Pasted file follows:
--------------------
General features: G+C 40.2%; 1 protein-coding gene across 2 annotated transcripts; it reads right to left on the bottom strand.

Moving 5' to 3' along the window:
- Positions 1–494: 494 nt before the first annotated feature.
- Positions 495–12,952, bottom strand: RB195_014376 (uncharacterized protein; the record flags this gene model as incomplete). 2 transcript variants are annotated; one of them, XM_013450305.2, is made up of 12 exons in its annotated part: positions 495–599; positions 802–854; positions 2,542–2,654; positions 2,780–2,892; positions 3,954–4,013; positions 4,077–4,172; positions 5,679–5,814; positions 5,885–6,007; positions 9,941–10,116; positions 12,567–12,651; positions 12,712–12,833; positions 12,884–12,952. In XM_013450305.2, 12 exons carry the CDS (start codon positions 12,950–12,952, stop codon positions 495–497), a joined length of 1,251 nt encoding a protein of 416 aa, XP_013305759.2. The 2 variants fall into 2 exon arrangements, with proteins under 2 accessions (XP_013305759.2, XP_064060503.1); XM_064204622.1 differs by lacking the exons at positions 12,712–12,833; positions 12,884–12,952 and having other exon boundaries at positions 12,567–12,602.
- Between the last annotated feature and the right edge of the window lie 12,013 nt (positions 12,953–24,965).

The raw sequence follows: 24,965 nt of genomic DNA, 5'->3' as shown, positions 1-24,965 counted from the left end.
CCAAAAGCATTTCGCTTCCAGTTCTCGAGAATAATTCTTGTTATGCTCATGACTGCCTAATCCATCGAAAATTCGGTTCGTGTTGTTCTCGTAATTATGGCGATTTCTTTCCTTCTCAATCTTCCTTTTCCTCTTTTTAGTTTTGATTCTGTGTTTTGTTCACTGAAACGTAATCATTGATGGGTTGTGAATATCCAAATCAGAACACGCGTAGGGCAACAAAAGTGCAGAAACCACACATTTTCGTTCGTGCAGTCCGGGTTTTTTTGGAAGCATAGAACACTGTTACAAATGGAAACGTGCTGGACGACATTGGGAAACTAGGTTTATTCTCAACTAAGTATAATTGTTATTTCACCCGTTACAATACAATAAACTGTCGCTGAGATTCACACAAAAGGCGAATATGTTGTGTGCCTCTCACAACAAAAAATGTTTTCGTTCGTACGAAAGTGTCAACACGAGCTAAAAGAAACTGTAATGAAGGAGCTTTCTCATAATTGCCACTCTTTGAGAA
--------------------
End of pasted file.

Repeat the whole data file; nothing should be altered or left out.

General features: G+C 40.2%; 1 protein-coding gene across 2 annotated transcripts; it reads right to left on the bottom strand.

Moving 5' to 3' along the window:
- Positions 1–494: 494 nt before the first annotated feature.
- Positions 495–12,952, bottom strand: RB195_014376 (uncharacterized protein; the record flags this gene model as incomplete). 2 transcript variants are annotated; one of them, XM_013450305.2, is made up of 12 exons in its annotated part: positions 495–599; positions 802–854; positions 2,542–2,654; positions 2,780–2,892; positions 3,954–4,013; positions 4,077–4,172; positions 5,679–5,814; positions 5,885–6,007; positions 9,941–10,116; positions 12,567–12,651; positions 12,712–12,833; positions 12,884–12,952. In XM_013450305.2, 12 exons carry the CDS (start codon positions 12,950–12,952, stop codon positions 495–497), a joined length of 1,251 nt encoding a protein of 416 aa, XP_013305759.2. The 2 variants fall into 2 exon arrangements, with proteins under 2 accessions (XP_013305759.2, XP_064060503.1); XM_064204622.1 differs by lacking the exons at positions 12,712–12,833; positions 12,884–12,952 and having other exon boundaries at positions 12,567–12,602.
- Between the last annotated feature and the right edge of the window lie 12,013 nt (positions 12,953–24,965).

The raw sequence follows: 24,965 nt of genomic DNA, 5'->3' as shown, positions 1-24,965 counted from the left end.
CCAAAAGCATTTCGCTTCCAGTTCTCGAGAATAATTCTTGTTATGCTCATGACTGCCTAATCCATCGAAAATTCGGTTCGTGTTGTTCTCGTAATTATGGCGATTTCTTTCCTTCTCAATCTTCCTTTTCCTCTTTTTAGTTTTGATTCTGTGTTTTGTTCACTGAAACGTAATCATTGATGGGTTGTGAATATCCAAATCAGAACACGCGTAGGGCAACAAAAGTGCAGAAACCACACATTTTCGTTCGTGCAGTCCGGGTTTTTTTGGAAGCATAGAACACTGTTACAAATGGAAACGTGCTGGACGACATTGGGAAACTAGGTTTATTCTCAACTAAGTATAATTGTTATTTCACCCGTTACAATACAATAAACTGTCGCTGAGATTCACACAAAAGGCGAATATGTTGTGTGCCTCTCACAACAAAAAATGTTTTCGTTCGTACGAAAGTGTCAACACGAGCTAAAAGAAACTGTAATGAAGGAGCTTTCTCATAATTGCCACTCTTTGAGAA